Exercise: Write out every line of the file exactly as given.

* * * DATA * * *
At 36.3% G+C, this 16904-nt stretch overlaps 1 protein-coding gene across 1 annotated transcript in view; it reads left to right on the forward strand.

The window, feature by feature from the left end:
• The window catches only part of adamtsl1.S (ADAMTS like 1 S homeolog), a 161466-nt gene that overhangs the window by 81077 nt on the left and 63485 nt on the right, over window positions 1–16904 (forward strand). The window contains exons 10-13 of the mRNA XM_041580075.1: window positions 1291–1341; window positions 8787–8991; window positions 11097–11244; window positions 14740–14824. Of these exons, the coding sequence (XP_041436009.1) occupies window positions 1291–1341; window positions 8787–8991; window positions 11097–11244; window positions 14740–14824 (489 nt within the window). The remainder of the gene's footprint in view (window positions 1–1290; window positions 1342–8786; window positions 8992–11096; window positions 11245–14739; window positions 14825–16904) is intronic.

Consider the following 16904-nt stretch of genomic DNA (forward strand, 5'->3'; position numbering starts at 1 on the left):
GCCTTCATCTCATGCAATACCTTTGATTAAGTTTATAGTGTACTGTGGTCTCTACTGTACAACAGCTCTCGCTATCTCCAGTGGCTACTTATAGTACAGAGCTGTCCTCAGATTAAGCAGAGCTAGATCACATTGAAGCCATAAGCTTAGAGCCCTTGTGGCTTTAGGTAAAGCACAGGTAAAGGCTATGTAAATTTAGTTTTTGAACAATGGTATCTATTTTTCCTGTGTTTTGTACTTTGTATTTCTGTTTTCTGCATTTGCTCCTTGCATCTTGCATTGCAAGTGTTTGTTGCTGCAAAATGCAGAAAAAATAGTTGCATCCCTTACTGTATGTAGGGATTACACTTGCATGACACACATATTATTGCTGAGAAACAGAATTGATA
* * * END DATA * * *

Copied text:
At 36.3% G+C, this 16904-nt stretch overlaps 1 protein-coding gene across 1 annotated transcript in view; it reads left to right on the forward strand.

The window, feature by feature from the left end:
• The window catches only part of adamtsl1.S (ADAMTS like 1 S homeolog), a 161466-nt gene that overhangs the window by 81077 nt on the left and 63485 nt on the right, over window positions 1–16904 (forward strand). The window contains exons 10-13 of the mRNA XM_041580075.1: window positions 1291–1341; window positions 8787–8991; window positions 11097–11244; window positions 14740–14824. Of these exons, the coding sequence (XP_041436009.1) occupies window positions 1291–1341; window positions 8787–8991; window positions 11097–11244; window positions 14740–14824 (489 nt within the window). The remainder of the gene's footprint in view (window positions 1–1290; window positions 1342–8786; window positions 8992–11096; window positions 11245–14739; window positions 14825–16904) is intronic.

Consider the following 16904-nt stretch of genomic DNA (forward strand, 5'->3'; position numbering starts at 1 on the left):
GCCTTCATCTCATGCAATACCTTTGATTAAGTTTATAGTGTACTGTGGTCTCTACTGTACAACAGCTCTCGCTATCTCCAGTGGCTACTTATAGTACAGAGCTGTCCTCAGATTAAGCAGAGCTAGATCACATTGAAGCCATAAGCTTAGAGCCCTTGTGGCTTTAGGTAAAGCACAGGTAAAGGCTATGTAAATTTAGTTTTTGAACAATGGTATCTATTTTTCCTGTGTTTTGTACTTTGTATTTCTGTTTTCTGCATTTGCTCCTTGCATCTTGCATTGCAAGTGTTTGTTGCTGCAAAATGCAGAAAAAATAGTTGCATCCCTTACTGTATGTAGGGATTACACTTGCATGACACACATATTATTGCTGAGAAACAGAATTGATA